Tuesday night.- Poor Captain Ellis has died in consequence of the injury he received at the time of the conflict with the natives; but it is supposed that it was from the concussion of the brain by the fall from his horse, rather than by the wound from the spear (which was very trifling), that he died.  The natives here are uneasy, thinking that we mean to take more lives in revenge.
Appended is a more detailed report of the encounter with the natives in the Pinjarrah District, to which I briefly referred the other day. I was not one of that party.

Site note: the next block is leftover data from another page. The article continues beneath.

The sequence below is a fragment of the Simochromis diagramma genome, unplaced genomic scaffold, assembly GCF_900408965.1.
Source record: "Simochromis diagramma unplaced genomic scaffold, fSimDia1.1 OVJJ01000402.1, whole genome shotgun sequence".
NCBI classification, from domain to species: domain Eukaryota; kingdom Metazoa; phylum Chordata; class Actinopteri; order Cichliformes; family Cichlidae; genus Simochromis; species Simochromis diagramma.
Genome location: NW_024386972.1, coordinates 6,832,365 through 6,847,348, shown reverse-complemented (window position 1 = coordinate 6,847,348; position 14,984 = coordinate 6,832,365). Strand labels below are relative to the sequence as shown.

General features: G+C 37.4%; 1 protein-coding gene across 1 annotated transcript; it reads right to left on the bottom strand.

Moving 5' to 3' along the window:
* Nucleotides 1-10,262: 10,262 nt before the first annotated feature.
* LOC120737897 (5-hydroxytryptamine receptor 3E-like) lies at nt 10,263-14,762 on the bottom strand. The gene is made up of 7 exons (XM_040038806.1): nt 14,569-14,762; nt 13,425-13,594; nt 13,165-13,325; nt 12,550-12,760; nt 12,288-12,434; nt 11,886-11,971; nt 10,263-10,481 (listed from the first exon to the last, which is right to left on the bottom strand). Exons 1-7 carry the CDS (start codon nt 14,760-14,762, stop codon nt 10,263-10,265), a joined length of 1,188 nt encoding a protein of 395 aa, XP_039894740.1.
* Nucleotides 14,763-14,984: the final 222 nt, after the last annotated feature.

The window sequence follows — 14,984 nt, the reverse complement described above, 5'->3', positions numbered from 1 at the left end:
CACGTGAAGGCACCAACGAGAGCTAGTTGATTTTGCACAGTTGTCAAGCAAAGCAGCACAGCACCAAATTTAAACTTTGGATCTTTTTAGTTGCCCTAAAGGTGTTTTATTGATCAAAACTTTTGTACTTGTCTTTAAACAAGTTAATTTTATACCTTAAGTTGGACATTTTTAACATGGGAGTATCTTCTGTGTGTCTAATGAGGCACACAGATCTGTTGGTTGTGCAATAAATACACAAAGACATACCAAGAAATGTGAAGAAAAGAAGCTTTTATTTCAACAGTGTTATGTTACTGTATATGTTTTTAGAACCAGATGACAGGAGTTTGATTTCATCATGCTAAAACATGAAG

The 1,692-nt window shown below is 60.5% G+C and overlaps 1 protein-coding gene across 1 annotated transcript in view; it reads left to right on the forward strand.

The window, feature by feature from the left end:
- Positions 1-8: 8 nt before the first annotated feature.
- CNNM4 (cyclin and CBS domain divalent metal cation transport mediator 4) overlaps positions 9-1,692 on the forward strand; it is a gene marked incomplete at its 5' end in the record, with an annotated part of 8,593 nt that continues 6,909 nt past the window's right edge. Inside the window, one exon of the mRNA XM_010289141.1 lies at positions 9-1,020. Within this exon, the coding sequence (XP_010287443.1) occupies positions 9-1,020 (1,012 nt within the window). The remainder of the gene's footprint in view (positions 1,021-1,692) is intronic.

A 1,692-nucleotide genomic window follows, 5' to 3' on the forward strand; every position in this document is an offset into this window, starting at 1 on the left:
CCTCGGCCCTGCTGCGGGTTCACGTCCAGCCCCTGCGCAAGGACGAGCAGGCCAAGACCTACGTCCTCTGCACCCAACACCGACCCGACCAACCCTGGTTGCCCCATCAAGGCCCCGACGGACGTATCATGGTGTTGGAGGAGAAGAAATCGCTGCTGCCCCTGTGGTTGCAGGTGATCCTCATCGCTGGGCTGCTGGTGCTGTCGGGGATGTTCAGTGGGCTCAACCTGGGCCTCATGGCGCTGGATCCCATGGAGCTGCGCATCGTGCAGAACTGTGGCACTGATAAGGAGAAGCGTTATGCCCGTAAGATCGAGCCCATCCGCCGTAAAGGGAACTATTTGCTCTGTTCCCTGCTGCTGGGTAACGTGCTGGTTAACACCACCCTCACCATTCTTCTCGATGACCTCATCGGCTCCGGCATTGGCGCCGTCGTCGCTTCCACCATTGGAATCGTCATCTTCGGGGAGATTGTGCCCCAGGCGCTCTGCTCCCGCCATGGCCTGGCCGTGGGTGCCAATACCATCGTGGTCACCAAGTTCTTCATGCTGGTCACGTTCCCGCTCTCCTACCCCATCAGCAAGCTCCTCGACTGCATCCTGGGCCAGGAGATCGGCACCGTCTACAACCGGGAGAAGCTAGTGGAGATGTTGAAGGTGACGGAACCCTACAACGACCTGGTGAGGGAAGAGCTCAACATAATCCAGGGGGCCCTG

The party consisted of His Excellency Sir Jas. Stirling, Mr. Roe, Capt. Meares, and his son (Seymour), Mr. Peel, Capt. Ellis, Mr. Norcott, with five of the mounted police (one sick), Mr. Surveyor Smythe, a soldier to lead a pack horse, Mr. Peel's servant, two corporals and eight privates of H.M.'s 21st Regiment (to leave at Pinjarra) - in all, 25 persons. On the night of October 27, the party bivouacked at a place called by the natives 'Jimjam', about ten or eleven miles in a direct line E.N.E. from the mouth of the Murray, where is abundance of most luxurious feed for cattle, at a broad and deep reach of the river flowing to the N. W, and at this time perfectly fresh. After an early breakfast, the whole encampment was in motion at ten minutes before six the next morning. Steered South Eastward for Pinjarra - another place of resort for the natives of the district, and situated a little below the first ford across the river, where it was intended to establish a town on a site reserved for the purpose, and to leave half of the party, including the military, for the protection of Mr. Peel and such other settlers as that gentleman might induce to resort thither.